With hopes of improving the lives and prognosis of our patients, the physicians and researchers in the Division of Hematology/Oncology at the Cohen Children’s Medical Center conduct extensive clinical and laboratory research at the Les Nelkin Memorial Pediatric Oncology Laboratory.
Scientists at the Feinstein Institute for Medical Research have created a clever model to show how leukemia cells hide in the bone marrow niche and then grow and divide throughout the human body. Sarah R. Vaiselbuh, MD, and her colleagues figured out a way to create a human to human microenvironment in the laboratory so that they can study the disease process and eventually use the model to test new treatments.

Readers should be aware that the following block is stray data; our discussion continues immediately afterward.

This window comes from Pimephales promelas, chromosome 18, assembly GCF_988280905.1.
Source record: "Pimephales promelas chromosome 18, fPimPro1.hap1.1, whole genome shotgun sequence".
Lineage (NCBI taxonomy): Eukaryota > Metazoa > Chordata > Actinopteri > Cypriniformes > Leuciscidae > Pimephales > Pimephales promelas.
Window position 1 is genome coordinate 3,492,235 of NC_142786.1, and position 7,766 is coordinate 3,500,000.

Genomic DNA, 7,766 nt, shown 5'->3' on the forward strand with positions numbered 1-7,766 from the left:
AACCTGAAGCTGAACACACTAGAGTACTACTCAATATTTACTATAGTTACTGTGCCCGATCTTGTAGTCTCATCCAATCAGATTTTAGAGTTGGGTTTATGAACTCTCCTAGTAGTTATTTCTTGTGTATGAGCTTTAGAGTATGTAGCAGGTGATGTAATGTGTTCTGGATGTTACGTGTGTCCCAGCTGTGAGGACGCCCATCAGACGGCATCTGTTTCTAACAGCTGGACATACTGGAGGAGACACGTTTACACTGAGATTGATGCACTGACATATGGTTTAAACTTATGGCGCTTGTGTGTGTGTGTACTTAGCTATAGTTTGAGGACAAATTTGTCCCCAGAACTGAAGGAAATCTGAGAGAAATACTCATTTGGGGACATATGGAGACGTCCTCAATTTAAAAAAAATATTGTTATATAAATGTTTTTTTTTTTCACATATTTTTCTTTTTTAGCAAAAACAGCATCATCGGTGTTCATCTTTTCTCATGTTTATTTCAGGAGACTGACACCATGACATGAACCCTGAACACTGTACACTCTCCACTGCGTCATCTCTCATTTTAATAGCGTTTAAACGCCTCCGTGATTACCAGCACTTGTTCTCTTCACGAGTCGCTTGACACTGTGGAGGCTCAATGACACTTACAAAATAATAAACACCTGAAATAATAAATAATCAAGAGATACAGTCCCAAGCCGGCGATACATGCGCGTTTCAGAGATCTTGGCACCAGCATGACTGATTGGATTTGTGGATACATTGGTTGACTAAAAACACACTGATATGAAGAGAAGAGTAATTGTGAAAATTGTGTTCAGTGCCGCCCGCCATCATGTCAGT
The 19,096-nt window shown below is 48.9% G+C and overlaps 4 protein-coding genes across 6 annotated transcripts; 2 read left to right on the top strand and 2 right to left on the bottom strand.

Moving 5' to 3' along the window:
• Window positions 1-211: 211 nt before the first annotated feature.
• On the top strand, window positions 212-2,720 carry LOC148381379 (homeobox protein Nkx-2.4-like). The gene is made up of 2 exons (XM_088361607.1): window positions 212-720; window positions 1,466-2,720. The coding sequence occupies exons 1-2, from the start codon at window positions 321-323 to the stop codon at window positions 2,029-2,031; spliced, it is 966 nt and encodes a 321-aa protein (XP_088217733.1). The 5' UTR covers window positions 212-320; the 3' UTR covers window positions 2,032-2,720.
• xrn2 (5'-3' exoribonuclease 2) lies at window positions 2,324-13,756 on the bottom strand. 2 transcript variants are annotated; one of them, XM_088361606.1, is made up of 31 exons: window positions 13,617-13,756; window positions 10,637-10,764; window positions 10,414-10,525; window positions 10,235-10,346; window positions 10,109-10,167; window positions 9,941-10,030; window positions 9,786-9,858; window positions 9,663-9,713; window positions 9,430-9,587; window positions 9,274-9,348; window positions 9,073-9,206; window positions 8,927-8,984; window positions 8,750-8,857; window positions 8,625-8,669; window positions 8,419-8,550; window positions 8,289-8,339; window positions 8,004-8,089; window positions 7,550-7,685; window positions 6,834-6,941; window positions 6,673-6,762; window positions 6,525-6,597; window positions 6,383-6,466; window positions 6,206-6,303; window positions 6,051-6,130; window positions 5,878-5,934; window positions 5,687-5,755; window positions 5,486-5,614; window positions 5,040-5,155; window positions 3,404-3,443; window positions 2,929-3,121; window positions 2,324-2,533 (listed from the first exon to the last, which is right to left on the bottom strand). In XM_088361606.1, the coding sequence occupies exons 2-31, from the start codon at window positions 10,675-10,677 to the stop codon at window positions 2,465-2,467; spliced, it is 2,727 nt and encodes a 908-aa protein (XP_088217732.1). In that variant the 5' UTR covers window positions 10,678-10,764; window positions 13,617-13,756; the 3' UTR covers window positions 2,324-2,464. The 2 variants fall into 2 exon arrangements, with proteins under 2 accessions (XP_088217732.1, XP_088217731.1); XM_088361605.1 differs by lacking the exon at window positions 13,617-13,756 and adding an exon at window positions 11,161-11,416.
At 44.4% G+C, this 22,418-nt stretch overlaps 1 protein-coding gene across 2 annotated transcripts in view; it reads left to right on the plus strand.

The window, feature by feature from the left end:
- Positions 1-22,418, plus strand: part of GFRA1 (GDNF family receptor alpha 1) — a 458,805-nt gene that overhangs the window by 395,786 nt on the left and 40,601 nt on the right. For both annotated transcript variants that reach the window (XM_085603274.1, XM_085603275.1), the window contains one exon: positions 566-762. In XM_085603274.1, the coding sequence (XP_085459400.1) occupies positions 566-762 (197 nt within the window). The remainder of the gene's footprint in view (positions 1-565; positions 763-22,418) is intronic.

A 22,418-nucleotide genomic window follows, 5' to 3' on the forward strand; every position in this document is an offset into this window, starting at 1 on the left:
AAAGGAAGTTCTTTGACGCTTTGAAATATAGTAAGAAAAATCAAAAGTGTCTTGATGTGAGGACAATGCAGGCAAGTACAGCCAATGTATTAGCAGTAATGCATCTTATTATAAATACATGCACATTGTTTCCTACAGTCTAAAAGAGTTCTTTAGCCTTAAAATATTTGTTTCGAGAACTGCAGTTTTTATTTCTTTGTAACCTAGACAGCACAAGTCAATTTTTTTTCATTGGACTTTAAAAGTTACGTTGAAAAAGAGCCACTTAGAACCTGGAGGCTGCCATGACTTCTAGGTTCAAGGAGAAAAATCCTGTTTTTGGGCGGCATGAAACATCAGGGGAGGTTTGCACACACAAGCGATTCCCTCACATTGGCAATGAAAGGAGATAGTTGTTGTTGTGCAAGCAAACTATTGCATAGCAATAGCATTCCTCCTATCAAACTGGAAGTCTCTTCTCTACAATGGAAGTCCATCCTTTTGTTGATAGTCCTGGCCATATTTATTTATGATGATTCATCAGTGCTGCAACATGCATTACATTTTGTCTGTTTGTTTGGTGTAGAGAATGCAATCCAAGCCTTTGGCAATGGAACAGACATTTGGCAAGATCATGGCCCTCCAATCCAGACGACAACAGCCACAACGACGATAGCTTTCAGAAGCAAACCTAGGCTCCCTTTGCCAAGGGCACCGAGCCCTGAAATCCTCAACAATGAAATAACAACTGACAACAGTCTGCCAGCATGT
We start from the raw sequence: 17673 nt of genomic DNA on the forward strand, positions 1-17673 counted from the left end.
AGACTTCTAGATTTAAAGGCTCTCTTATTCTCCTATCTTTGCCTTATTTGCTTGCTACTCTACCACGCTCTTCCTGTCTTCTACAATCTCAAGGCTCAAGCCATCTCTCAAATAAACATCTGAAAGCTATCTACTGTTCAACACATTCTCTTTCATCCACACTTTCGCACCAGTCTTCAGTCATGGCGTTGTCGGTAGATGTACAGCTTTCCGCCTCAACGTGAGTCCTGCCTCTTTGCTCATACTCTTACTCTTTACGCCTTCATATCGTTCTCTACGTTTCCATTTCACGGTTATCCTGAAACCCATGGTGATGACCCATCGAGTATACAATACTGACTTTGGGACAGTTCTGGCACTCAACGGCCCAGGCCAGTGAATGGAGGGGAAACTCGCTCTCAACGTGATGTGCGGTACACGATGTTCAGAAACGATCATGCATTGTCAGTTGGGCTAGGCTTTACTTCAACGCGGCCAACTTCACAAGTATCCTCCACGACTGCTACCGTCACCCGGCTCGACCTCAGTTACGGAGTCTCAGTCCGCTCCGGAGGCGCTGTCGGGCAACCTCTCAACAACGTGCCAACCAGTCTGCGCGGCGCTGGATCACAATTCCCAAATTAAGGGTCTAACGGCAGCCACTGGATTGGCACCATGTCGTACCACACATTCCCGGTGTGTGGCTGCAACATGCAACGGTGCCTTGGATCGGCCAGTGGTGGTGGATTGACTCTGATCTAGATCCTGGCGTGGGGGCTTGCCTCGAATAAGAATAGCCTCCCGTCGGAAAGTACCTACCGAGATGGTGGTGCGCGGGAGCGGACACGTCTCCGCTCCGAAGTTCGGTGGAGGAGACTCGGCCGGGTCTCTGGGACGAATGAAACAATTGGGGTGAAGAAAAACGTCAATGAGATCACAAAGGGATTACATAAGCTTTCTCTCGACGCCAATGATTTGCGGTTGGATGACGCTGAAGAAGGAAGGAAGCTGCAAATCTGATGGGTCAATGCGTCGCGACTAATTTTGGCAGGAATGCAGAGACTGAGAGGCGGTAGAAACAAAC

According to Dr. Vaiselbuh, leukemia cells hide in niches in the bone marrow where they take cover from chemotherapy. After chemotherapy treatments, the dormant leukemia cells sneak out of their niches and begin growing and pushing beyond the territory of the bone marrow. The Feinstein scientists think this might be one explanation for relapse in leukemia. Dr. Vaiselbuh believes this model of the human leukemia stem cell niche could be used to develop novel ways to treat leukemia and prevent its relapse.
Clinical trials for children are designed first and foremost around the concept that their health concerns are unique and not just on a smaller scale than adult illness. Infants, children and adolescents face health concerns that can have an impact on their very development.
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